To Be or Not to Be…Published
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  • Jacksonian_Libertarian

    This is really ugly, if you add in the Global Warming hoax, it is clear that some kind of policing is needed. Credit agencies use credit history to score consumers credit worthiness, something similar is needed for journals and scientist’s reports in order to filter out the liars and frauds.

    • Andrew Allison

      Peer review with consequences rather than “I’ll scratch you back in return for or in anticipation of reciprocity” would be a good start. Name and shame those who endorse or print garbage science. Most of the “science” news published daily online is, to a reasonably well-educated layman, arrant nonsense. Today’s example: the “explanation” of Earth’s magnetic field, based on a solid core which was, just last week shown to be liquid.

  • Andrew Allison

    “This trend of publishing for publishing’s sake is deeply disconcerting.” misses the point. Publish or perish may or may not be appropriate; what’s not appropriate is to publish, and even worse endorse, rubbish.

  • wigwag

    There is plenty of rubbish published in scientific journals, but “The Economist” should be well acquainted with rubbish, the article cited by Professor Mead in this post is the very definition of rubbish.

    Yes, for a scientific funding to be verified it has to be duplicated but the suggestion that a failure to duplicate a finding means that it should never have been published in the first place is beyond idiotic. The way that other scientists learn about a finding in the first place is by reading a publication documenting the supposed discovery in a scientific journal. Had the original article never been published, other scientists would never have known to even try to duplicate the experiment. Thus the point that “The Economist” was trying to make is an absurdity.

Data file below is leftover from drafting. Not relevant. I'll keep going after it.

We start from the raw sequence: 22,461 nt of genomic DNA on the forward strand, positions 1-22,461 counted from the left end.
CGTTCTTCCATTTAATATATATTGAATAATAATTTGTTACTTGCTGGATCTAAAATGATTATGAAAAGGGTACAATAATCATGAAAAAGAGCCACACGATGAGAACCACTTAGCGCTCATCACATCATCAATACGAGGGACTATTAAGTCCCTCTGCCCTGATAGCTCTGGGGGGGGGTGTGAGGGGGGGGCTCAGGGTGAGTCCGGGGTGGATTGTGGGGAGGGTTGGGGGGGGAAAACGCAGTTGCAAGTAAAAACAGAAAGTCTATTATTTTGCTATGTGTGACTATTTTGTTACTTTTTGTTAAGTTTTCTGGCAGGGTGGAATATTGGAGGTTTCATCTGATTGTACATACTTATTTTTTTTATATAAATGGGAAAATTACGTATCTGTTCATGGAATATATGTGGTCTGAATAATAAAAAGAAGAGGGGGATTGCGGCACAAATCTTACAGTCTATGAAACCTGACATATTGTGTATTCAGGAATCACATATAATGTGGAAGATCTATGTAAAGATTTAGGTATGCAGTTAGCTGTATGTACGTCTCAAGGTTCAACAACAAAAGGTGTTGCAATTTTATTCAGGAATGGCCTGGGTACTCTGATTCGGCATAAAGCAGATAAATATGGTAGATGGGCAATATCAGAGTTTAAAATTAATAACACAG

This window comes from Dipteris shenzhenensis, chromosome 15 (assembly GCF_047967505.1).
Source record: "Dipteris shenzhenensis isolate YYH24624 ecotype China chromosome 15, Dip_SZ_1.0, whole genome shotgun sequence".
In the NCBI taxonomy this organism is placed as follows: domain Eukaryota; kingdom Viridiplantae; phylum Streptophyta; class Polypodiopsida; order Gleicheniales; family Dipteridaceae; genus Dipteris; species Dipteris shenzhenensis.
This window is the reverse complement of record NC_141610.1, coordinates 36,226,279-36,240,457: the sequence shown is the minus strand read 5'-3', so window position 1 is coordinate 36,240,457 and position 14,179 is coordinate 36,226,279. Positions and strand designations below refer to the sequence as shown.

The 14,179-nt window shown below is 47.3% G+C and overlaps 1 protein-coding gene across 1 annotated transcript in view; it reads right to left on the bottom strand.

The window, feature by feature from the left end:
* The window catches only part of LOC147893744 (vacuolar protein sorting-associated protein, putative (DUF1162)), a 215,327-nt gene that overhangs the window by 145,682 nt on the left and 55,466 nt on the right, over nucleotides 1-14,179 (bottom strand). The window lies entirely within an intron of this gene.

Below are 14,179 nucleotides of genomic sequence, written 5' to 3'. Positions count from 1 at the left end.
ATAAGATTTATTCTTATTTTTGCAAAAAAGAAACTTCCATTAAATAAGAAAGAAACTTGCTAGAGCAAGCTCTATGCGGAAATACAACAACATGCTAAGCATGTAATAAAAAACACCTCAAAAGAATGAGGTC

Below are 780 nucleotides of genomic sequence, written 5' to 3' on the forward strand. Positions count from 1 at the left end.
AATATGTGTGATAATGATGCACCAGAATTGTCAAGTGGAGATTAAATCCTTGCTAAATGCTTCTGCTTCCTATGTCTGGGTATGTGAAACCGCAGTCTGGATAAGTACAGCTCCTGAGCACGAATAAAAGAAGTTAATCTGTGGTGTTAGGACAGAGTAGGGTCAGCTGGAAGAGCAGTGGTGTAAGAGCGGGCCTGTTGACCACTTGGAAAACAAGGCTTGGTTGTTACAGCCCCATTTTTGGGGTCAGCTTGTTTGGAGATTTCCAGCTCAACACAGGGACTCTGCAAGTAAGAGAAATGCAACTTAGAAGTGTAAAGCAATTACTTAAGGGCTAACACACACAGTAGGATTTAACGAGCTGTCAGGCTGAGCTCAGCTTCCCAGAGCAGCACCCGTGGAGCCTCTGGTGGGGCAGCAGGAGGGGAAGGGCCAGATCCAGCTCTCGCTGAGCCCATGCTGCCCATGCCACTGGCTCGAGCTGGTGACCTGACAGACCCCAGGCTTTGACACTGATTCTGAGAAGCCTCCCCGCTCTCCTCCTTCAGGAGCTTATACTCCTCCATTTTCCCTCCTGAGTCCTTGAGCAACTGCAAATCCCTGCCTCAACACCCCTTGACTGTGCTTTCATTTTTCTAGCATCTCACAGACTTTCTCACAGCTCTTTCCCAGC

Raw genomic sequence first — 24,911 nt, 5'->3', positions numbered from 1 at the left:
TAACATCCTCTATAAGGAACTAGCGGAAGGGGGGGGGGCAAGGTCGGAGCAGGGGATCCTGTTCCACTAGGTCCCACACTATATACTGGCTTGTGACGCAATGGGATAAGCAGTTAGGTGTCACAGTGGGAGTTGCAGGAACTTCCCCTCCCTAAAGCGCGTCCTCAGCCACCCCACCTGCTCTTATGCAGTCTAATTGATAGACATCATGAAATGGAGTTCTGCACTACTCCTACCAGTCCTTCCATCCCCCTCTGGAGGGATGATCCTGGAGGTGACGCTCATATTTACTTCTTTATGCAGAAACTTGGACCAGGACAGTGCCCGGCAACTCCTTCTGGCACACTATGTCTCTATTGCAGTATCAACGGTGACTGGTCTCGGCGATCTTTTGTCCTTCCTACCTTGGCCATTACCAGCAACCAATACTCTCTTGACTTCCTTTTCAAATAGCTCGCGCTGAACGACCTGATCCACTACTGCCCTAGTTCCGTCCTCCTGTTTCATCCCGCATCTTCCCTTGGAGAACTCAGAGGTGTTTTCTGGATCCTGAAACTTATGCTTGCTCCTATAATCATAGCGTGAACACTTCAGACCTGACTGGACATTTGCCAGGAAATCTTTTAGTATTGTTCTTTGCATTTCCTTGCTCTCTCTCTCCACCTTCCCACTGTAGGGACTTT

But it goes beyond that. What are we supposed to glean from the fact that scientists at Amgen or Bayer were unable to replicate the results of several published studies? Just because scientists at those companies couldn’t replicate the findings doesn’t mean that other scientists couldn’t. It entirely possible that the results from the original studies were accurate while Amgen’s or Bayer’s results were inaccurate.

    Many of the techniques used in scientific experiments are very complex; the fact that one group of scientists can’t replicate findings may be more the result of their lack of expertise in the relevant technique than anything else.

    Garbage in garbage out is the old saying. The Economist should know.

    • Matt B

      Peer-reviewed journals are supposed to publish real findings that add to scientific knowledge. They aren’t there to support speculation or results that can’t be replicated. And speaking of speculation, the idea that a majority of results can’t be replicated because the other scientists aren’t smart enough is laughable.

      What’s happening in science is the rise of careerism and self-promotion over simple diligence and professionalism. It’s happening in every field, unfortunately science is no exception.

  • Anthony

    “A simple idea underpins science: trust and verify. Results should always be subject to challenge from experiment.” The pressure to publish comes with the aspiration however quality control from outset may need revision – tightening self policing, peer reviewing, protocol standards, statistical models, committees, etc. But, WigWag’s point (implied) that a good research paper/experiment can be useful even if it fails remains both valid and sound.

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